Cigna Loses Texas Case Against Humble Surgical Hospital, Hit with $16 Mil Judgment

anti kickbackBy: Karina Gonzalez

Cigna recently sued a Texas hospital, Humble Surgical for overpayments.  Humble Surgical is an out-of-network (OON) provider.  Cigna alleged fraudulent billing practices and that the hospital engaged  in a scheme to defraud payors by waiving members’ financial responsibility.

While the suit involved many other  allegations  our article focuses on the arguments Cigna made on failure to collect co-payments, deductibles, and co-insurance and fee-forgiving practices by the hospital.   There were several other issues raised that are important to various practices that Cigna has engaged in with out-of-network providers.  Cigna has consistently audited South Florida providers alleging failure to collect patient financial responsibility or fee-forgiveness, then informing the provider that it was not entitled to any reimbursement because these practices fell within the exclusionary language of the member’s plan.

The suit brought under federal law, ERISA and also Texas common law seeking reimbursement for all overpayments. Cigna was seeking equitable relief including imposing a lien or constructive trust on  fees paid to the hospital.

Humble Surgical counter sued against Cigna for  nonpayment of patients’ claims, underpayment of certain claims and delayed payment of all claims in violation of ERISA, including other causes of action. Here’s what happened:  Continue reading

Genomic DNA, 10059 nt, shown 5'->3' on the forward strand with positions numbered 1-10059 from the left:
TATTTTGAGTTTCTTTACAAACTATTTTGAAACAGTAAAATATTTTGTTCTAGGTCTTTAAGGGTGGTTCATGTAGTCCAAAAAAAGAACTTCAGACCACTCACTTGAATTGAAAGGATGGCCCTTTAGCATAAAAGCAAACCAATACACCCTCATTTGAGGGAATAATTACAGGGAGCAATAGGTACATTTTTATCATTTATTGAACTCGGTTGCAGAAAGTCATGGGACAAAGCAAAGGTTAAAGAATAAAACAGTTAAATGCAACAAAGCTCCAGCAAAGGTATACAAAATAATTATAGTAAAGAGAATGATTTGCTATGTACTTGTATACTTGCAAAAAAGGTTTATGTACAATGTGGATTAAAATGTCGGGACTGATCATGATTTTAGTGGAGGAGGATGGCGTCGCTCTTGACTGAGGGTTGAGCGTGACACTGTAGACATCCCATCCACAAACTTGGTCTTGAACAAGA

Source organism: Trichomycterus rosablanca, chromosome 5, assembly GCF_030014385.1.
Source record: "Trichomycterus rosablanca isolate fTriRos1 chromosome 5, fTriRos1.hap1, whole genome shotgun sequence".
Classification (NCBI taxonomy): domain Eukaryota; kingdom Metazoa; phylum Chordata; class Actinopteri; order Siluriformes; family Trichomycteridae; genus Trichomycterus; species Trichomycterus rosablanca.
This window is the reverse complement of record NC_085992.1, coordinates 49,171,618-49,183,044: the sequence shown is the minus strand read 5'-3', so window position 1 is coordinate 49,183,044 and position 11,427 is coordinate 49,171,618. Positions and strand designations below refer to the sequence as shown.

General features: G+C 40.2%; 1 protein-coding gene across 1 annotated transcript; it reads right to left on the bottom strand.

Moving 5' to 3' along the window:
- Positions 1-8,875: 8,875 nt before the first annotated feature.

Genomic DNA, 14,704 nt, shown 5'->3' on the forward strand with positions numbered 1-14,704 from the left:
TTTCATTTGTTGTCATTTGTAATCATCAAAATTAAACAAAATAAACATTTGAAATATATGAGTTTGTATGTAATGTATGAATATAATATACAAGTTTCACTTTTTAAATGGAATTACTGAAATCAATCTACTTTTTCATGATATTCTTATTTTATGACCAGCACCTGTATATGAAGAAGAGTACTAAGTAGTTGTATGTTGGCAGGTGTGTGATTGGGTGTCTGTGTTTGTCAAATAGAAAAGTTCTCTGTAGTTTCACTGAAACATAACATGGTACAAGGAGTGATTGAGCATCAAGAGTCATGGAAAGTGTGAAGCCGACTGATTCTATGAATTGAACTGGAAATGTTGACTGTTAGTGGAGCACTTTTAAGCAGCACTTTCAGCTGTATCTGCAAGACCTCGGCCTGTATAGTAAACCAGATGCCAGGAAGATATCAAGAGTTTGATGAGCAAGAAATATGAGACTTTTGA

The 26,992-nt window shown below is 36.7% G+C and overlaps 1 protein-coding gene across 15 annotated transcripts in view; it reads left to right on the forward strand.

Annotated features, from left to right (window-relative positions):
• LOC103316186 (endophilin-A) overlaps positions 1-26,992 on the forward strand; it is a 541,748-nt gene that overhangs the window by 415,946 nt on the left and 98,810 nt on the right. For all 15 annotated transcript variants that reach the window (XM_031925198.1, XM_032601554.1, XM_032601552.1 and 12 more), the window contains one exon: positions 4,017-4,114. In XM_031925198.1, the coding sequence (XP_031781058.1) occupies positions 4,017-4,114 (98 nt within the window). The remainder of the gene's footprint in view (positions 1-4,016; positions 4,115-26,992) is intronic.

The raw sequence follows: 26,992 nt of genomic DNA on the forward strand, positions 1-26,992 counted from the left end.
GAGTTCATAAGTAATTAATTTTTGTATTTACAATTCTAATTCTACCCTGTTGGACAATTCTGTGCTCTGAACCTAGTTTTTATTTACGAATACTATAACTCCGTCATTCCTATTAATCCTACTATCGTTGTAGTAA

The United States Supreme Court adopted an “Implied Certification Theory” in “some circumstances”

bcbs lawsuitBy: Karina Gonzalez

The Supreme Court of the United States in the case of Universal Health Services v. United States ex rel. Escobar (decided 6/16/2016) extended the reach of the False Claims Act (FCA) to cover implied false certifications made “in certain circumstances” by healthcare providers in requesting payment for goods and services.

At issue was a theory of liability known as the “implied false certification theory” and whether this theory was valid under the FCA.  The implied false certification theory treats a payment request as an implied certification of compliance with relevant statutes, regulations or contract requirements that are a material condition of payment and treats a failure to disclose a violation as a misrepresentation that renders the claim false or fraudulent.  Continue reading

The Final Overpayment Rule and Practical Steps for Compliance

compliance manualBy: James Saling

On February 11, 2016, the Center for Medicare and Medicaid Services (CMS) issued the final overpayment rule commonly referred to as the “60 Day Rule”. Physicians, labs, hospitals, and other providers that receive reimbursement under Part A or B must comply with the 60 Day Rule or face penalties under the False Claims Act.